Are we giving our pupils false hope?

Schools inspire pupils to aim high, but, asks this teacher, is it fair to teach them that anything is possible?


Are schools giving pupils false hope by encouraging them to believe that anything is possible, asks this secondary teacher

I lie awake at night feeling overwhelmed. It’s not the workload, it’s not the accountability, it’s not funding. It’s the overriding emotional pressure of ensuring that the children and staff I work with are happy and purposeful.

I work in the world of social, emotional and mental health needs (SEMH), and it’s hugely conflicted. On a daily basis, we deal with the most vulnerable but also some of the most (undiscovered) cognitively able pupils. There’s a constant battle to repair damaged self-esteem and instil a sense of self-worth into kids who think so poorly of themselves.

Every single member of staff has to be “on” all the time, no matter how big or small their role. There is no hierarchy in terms of who can change a life: to maintain the levels of authenticity and drive that my staff display every day requires almost superhuman effort. My job is to make sure that they are recognised for their efforts, and to understand the people who will be formed because of their influence and graft.

Great expectations

Earlier on in my career, I often resorted to picking fault in the system around education, whether it was a national initiative or the local authority’s idea of adequate support. Now, I just feel upset and distressed that we don’t have a government with the foresight to understand how hard everyone works to try and steer the most vulnerable towards happy lives. How can it be that on 9 April only 15 MPs attended a debate on the future of mental health provision for young people?

Our school’s mission is to transform lives and to inspire futures, and I fundamentally believe that we do that. But I can’t help but feel that in some respects we create false hope for our boys, allowing them to believe that anything is possible and that, should they struggle, society will be there to aid and assist them. The reality is that it won’t, and I’m not sure it can.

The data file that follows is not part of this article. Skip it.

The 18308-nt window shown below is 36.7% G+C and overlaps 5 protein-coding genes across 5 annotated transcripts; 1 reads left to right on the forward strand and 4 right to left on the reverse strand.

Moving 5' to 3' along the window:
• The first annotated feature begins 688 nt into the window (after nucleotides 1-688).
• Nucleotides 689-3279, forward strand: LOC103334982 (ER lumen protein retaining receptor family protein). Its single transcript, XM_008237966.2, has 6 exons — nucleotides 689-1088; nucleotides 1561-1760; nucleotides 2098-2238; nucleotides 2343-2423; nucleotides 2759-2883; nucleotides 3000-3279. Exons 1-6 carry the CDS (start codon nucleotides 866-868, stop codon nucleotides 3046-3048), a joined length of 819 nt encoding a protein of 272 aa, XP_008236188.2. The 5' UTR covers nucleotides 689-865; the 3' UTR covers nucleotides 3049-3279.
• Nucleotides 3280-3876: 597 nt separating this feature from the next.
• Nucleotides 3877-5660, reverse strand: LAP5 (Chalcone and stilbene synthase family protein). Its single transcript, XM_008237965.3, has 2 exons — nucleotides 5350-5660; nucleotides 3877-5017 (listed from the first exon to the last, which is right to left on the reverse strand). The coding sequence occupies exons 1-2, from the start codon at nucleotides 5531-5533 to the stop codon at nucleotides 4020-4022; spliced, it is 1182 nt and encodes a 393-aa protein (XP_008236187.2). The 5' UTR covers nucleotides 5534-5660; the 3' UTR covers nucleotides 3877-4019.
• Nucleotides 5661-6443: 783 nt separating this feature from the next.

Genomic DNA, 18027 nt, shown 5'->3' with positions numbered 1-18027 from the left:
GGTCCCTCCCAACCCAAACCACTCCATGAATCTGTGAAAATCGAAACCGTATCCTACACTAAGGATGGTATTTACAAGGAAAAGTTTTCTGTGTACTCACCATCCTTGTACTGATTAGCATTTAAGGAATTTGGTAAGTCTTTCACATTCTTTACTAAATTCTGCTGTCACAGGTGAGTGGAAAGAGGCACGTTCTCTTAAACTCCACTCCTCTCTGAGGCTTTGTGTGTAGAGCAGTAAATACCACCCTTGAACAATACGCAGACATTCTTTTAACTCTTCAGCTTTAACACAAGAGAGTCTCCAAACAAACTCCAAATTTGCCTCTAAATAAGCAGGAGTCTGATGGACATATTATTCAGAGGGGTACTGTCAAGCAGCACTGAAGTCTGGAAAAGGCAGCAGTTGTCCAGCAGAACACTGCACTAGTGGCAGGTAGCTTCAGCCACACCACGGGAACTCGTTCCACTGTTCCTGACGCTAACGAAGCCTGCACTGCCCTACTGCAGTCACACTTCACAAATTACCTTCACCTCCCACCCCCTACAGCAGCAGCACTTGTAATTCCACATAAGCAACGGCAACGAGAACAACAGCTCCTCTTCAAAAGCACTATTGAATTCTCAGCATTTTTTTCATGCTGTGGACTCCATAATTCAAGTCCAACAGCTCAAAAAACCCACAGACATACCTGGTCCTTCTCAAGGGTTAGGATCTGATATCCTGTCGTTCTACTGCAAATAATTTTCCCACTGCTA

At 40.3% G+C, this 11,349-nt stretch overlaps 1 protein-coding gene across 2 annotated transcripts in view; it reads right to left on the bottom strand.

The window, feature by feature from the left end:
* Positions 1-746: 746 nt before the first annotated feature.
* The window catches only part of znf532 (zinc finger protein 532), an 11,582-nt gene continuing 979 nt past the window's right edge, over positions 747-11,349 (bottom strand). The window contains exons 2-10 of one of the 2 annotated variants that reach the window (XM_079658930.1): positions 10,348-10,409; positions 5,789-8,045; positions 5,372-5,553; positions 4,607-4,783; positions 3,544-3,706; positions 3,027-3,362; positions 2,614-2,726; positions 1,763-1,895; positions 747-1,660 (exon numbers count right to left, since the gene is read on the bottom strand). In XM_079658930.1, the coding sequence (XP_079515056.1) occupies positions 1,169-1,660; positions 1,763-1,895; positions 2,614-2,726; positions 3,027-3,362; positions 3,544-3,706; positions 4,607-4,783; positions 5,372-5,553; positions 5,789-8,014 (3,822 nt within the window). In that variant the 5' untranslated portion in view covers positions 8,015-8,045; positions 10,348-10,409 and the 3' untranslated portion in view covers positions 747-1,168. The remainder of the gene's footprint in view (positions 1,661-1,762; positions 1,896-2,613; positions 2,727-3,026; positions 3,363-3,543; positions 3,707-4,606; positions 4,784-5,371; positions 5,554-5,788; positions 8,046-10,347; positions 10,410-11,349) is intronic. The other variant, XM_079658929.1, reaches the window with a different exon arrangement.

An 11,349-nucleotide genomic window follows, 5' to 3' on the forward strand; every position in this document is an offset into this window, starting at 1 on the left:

We live in a society that is fortunate enough to have people who year-on-year put themselves forward to help and inspire children to create something magical for themselves. But, in the current political climate, we’re taken for granted. We’ve got a failing national agenda, limited resources and a never-ending reliance on people to fill in the gaps. It’s no longer a temporary situation, but standard practice. Our teachers are burning out and becoming disillusioned, and falsehoods are being created for generations to come.

Life can be tough

I worry that, despite all our efforts, the children who leave my care will have to realise that society is stretched and can’t possibly provide the love and care that we need on a lifelong basis.

We put resilience, grit, love and care at the heart of our curriculum, but we’re realistic about the fact that our pupils need to know that life can be tough. I just can’t help thinking that the landscape is making it tougher by the day: I don’t even know if the adults I trust the most are prepared for it, let alone society’s most needy. 

Every day, we work tirelessly to create a culture of warmth and aspiration, so that children enjoy learning how to be themselves. I really hope that’s enough to see them right – to make sure they have the requisite tools to navigate the world and learn from the people in our schools that being a good person leads to having a good life. I really hope that can still be true.

The author is a teacher in a secondary school

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